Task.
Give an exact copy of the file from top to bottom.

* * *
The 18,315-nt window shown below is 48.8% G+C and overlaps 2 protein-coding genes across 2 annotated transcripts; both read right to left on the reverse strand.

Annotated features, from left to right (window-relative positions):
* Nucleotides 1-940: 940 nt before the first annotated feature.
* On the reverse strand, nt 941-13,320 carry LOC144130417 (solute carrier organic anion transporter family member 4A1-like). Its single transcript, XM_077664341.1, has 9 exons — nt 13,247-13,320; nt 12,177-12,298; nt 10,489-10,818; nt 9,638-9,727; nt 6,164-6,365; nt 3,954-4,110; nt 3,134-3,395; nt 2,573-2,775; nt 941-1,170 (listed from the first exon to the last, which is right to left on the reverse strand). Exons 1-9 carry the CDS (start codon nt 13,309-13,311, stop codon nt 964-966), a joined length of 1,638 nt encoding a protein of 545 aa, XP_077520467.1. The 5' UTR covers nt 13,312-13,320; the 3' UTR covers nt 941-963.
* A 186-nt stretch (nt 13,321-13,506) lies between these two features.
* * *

The 18,315-nt window shown below is 48.8% G+C and overlaps 2 protein-coding genes across 2 annotated transcripts; both read right to left on the reverse strand.

Annotated features, from left to right (window-relative positions):
* Nucleotides 1-940: 940 nt before the first annotated feature.
* On the reverse strand, nt 941-13,320 carry LOC144130417 (solute carrier organic anion transporter family member 4A1-like). Its single transcript, XM_077664341.1, has 9 exons — nt 13,247-13,320; nt 12,177-12,298; nt 10,489-10,818; nt 9,638-9,727; nt 6,164-6,365; nt 3,954-4,110; nt 3,134-3,395; nt 2,573-2,775; nt 941-1,170 (listed from the first exon to the last, which is right to left on the reverse strand). Exons 1-9 carry the CDS (start codon nt 13,309-13,311, stop codon nt 964-966), a joined length of 1,638 nt encoding a protein of 545 aa, XP_077520467.1. The 5' UTR covers nt 13,312-13,320; the 3' UTR covers nt 941-963.
* A 186-nt stretch (nt 13,321-13,506) lies between these two features.